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Section 6-2 : Area Between Curves

4. Determine the area of the region bounded by \(\displaystyle y = \frac{8}{x}\), \(y = 2x\) and \(x = 4\).

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Hint : It’s generally best to sketch the bounded region that we want to find the area of before starting the actual problem. Having the sketch of the graph will usually help with determining the upper/lower functions and the limits for the integral.
Start Solution

Let’s start off with getting a sketch of the region we want to find the area of.

We are assuming that, at this point, you are capable of graphing most of the basic functions that we’re dealing with in these problems and so we won’t be showing any of the graphing work here.

Here is a sketch of the bounded region we want to find the area of.

Show Step 2

For this problem we were only given one limit on \(x\) (i.e. \(x = 4\)). To determine just what the region we are after recall that we are after a bounded region. This means that one of the given curves must be on each boundary of the region.

Therefore, we can’t use any portion of the region to the right of the line \(x = 4\) because there will never be a boundary on the right of that region.

We also can’t take any portion of the region to the left of the intersection point. Because the first function is not continuous at \(x = 0\) we can’t use any region that includes \(x = 0\). Therefore, any portion of the region to the left of the intersection point would have to stop prior to the \(y\)-axis and any region like that would not have any of the given curves on the left boundary.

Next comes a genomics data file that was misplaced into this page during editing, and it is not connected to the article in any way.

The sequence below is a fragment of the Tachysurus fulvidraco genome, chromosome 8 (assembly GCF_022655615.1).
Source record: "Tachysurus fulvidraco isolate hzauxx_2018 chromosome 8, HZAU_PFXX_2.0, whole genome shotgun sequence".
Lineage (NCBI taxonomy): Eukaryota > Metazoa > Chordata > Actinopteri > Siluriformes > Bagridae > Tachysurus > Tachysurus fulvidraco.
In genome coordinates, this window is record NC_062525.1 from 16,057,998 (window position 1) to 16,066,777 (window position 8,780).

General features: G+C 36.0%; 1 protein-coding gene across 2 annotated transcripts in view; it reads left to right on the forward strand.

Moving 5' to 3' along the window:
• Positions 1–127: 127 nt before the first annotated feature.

The region is then the one shown in graph above. We will take the region to the left of the line \(x = 4\) and to the right of the intersection point.

Show Step 3

We now need to determine the intersection point. However, we should never just assume that our graph is accurate or that we will be able to read it accurately enough to guess the coordinates from the graph. This is especially true when the intersection point of the two curves does not occur on an axis (as they don’t in this case).

So, to determine the intersection point correctly we’ll need to find it directly. The intersection point is where the two curves intersect and so all we need to do is set the two equations equal and solve. Doing this gives,

\[\frac{8}{x} = 2x\hspace{0.25in} \to \hspace{0.25in}{x^2} = 4\hspace{0.25in} \to \hspace{0.25in}x = - 2,\,\,\,\,x = 2\]

Note that while we got two answers here the negative value does not make any sense because to get to that value we would have to go through \(x = 0\) and as we discussed above the bounded region cannot contain \(x = 0\).

Therefore the limits on \(x\) are : \[2 \le x \le 4\].

It should also be clear from the graph and the limits above that the upper function is \(y = 2x\) and the lower function is \(y = \frac{8}{x}\).

Step 3

At this point there isn’t much to do other than step up the integral and evaluate it.

We are assuming that you are comfortable with basic integration techniques so we’ll not be including any discussion of the actual integration process here and we will be skipping some of the intermediate steps.

The area is,

\[A = \int_{2}^{4}{{2x - \frac{8}{x}\,dx}} = \left. {\left( {{x^2} - 8\ln \left| x \right|} \right)} \right|_2^4 = \require{bbox} \bbox[2pt,border:1px solid black]{{12 - 8\ln \left( 4 \right) + 8\ln \left( 2 \right) = 6.4548}}\]